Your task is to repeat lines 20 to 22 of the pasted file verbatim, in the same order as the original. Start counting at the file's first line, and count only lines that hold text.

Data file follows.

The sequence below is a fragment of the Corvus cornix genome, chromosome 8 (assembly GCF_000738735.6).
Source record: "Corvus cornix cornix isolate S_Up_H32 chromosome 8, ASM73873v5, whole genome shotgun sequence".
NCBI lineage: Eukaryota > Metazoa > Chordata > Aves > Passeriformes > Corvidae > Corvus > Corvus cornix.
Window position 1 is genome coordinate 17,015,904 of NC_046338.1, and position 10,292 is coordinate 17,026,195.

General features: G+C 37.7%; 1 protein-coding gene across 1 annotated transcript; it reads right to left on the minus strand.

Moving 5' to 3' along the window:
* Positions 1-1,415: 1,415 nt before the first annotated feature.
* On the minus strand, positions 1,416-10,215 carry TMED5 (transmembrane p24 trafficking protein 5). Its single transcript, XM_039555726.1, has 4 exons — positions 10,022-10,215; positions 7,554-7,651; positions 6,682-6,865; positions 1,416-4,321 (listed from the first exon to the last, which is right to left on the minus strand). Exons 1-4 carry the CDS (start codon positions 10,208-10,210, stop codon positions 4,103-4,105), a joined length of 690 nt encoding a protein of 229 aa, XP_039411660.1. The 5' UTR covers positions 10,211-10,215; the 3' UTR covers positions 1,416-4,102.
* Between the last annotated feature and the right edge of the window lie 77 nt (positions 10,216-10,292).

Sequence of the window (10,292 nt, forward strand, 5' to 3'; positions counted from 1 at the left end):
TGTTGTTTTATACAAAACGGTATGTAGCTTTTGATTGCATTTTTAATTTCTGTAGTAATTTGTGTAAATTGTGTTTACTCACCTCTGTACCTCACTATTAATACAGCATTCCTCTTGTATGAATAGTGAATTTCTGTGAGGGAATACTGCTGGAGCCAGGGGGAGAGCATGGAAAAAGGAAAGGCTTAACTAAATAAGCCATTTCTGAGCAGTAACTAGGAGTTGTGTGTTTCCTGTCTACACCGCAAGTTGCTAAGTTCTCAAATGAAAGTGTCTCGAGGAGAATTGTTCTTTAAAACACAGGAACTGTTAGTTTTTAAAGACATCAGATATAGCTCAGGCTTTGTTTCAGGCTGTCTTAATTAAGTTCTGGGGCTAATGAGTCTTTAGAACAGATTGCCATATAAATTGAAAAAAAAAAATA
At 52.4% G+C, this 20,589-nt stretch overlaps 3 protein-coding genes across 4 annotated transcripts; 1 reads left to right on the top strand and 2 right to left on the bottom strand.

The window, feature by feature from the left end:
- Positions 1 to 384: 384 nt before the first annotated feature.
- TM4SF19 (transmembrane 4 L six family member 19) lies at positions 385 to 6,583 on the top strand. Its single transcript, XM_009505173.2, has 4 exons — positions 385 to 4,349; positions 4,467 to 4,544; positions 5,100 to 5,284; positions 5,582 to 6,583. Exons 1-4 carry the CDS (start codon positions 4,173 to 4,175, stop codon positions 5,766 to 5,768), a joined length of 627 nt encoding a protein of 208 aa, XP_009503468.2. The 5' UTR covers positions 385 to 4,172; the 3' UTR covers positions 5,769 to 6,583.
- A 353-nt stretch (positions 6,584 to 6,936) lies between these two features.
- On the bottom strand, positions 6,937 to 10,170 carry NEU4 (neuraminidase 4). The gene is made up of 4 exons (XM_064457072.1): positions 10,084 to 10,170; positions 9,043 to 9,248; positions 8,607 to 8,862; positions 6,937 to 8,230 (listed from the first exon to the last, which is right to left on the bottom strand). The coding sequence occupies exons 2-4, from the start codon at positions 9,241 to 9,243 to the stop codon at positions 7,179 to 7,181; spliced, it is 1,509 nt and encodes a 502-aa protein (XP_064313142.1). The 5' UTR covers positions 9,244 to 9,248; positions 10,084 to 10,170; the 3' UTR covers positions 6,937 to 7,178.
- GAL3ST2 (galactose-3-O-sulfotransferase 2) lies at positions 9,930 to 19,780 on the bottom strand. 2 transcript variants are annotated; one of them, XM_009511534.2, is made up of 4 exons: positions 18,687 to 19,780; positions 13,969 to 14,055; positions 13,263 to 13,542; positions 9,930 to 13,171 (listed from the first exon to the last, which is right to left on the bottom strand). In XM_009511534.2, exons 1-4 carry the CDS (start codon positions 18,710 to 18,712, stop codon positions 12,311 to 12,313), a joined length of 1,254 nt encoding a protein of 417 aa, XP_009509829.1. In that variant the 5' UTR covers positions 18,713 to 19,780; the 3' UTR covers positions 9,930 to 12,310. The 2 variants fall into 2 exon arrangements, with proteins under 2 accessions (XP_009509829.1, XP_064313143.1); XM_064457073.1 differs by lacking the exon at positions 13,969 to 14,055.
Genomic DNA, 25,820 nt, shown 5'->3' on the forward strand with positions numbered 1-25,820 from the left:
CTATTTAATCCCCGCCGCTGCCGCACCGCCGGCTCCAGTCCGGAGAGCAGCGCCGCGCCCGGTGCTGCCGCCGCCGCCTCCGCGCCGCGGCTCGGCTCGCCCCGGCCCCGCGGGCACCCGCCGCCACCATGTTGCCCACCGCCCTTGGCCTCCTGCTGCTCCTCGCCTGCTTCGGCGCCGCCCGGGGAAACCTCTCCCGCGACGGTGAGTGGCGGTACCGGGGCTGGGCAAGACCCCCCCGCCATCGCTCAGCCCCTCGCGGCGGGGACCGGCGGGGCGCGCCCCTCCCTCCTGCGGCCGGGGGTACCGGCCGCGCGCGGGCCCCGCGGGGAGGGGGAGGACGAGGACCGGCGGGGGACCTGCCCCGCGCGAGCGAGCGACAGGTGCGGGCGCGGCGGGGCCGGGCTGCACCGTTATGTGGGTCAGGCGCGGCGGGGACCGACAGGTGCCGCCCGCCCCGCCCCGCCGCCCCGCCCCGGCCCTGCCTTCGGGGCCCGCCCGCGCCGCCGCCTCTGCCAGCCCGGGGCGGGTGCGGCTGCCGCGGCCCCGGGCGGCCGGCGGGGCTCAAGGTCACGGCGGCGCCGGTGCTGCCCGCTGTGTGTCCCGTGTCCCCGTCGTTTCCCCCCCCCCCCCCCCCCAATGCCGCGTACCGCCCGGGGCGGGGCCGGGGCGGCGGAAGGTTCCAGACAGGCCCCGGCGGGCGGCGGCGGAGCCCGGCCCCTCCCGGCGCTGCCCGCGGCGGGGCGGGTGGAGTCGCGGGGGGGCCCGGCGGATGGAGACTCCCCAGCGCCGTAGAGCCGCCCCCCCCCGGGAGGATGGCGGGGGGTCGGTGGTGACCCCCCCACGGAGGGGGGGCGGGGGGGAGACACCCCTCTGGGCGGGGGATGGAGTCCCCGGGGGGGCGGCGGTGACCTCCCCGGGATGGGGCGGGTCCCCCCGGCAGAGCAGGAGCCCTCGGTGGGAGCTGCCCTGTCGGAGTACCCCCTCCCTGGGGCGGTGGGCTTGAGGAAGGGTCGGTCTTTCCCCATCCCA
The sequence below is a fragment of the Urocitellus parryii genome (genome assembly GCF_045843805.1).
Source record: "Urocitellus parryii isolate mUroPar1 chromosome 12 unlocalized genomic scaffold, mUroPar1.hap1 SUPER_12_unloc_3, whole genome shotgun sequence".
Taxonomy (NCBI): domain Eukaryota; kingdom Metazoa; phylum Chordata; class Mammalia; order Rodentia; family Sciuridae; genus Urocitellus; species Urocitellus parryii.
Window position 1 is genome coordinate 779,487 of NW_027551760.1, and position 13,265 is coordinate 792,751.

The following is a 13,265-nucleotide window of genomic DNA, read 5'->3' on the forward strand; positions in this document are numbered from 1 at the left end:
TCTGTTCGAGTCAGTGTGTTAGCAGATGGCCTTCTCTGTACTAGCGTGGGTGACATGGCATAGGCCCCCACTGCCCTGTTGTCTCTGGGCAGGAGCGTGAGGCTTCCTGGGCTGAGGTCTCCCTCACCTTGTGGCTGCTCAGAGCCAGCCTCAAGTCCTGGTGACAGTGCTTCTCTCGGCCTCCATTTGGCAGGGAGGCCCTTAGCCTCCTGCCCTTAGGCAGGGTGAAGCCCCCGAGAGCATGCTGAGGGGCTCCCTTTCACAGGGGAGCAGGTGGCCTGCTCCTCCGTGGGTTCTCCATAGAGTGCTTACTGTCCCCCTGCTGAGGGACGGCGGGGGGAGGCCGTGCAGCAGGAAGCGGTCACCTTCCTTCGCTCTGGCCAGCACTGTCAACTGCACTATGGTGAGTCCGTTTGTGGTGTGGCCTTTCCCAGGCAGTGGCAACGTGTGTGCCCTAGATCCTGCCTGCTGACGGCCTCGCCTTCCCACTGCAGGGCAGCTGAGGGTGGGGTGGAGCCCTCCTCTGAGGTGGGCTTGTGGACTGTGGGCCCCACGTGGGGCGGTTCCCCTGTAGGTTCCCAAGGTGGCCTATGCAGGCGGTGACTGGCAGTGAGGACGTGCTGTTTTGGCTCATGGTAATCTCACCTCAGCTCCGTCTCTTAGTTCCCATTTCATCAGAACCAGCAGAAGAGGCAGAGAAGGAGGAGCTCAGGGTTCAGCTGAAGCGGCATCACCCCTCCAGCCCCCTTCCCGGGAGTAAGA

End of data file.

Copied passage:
CTATTTAATCCCCGCCGCTGCCGCACCGCCGGCTCCAGTCCGGAGAGCAGCGCCGCGCCCGGTGCTGCCGCCGCCGCCTCCGCGCCGCGGCTCGGCTCGCCCCGGCCCCGCGGGCACCCGCCGCCACCATGTTGCCCACCGCCCTTGGCCTCCTGCTGCTCCTCGCCTGCTTCGGCGCCGCCCGGGGAAACCTCTCCCGCGACGGTGAGTGGCGGTACCGGGGCTGGGCAAGACCCCCCCGCCATCGCTCAGCCCCTCGCGGCGGGGACCGGCGGGGCGCGCCCCTCCCTCCTGCGGCCGGGGGTACCGGCCGCGCGCGGGCCCCGCGGGGAGGGGGAGGACGAGGACCGGCGGGGGACCTGCCCCGCGCGAGCGAGCGACAGGTGCGGGCGCGGCGGGGCCGGGCTGCACCGTTATGTGGGTCAGGCGCGGCGGGGACCGACAGGTGCCGCCCGCCCCGCCCCGCCGCCCCGCCCCGGCCCTGCCTTCGGGGCCCGCCCGCGCCGCCGCCTCTGCCAGCCCGGGGCGGGTGCGGCTGCCGCGGCCCCGGGCGGCCGGCGGGGCTCAAGGTCACGGCGGCGCCGGTGCTGCCCGCTGTGTGTCCCGTGTCCCCGTCGTTTCCCCCCCCCCCCCCCCCCAATGCCGCGTACCGCCCGGGGCGGGGCCGGGGCGGCGGAAGGTTCCAGACAGGCCCCGGCGGGCGGCGGCGGAGCCCGGCCCCTCCCGGCGCTGCCCGCGGCGGGGCGGGTGGAGTCGCGGGGGGGCCCGGCGGATGGAGACTCCCCAGCGCCGTAGAGCCGCCCCCCCCCGGGAGGATGGCGGGGGGTCGGTGGTGACCCCCCCACGGAGGGGGGGCGGGGGGGAGACACCCCTCTGGGCGGGGGATGGAGTCCCCGGGGGGGCGGCGGTGACCTCCCCGGGATGGGGCGGGTCCCCCCGGCAGAGCAGGAGCCCTCGGTGGGAGCTGCCCTGTCGGAGTACCCCCTCCCTGGGGCGGTGGGCTTGAGGAAGGGTCGGTCTTTCCCCATCCCA
The sequence below is a fragment of the Urocitellus parryii genome (genome assembly GCF_045843805.1).
Source record: "Urocitellus parryii isolate mUroPar1 chromosome 12 unlocalized genomic scaffold, mUroPar1.hap1 SUPER_12_unloc_3, whole genome shotgun sequence".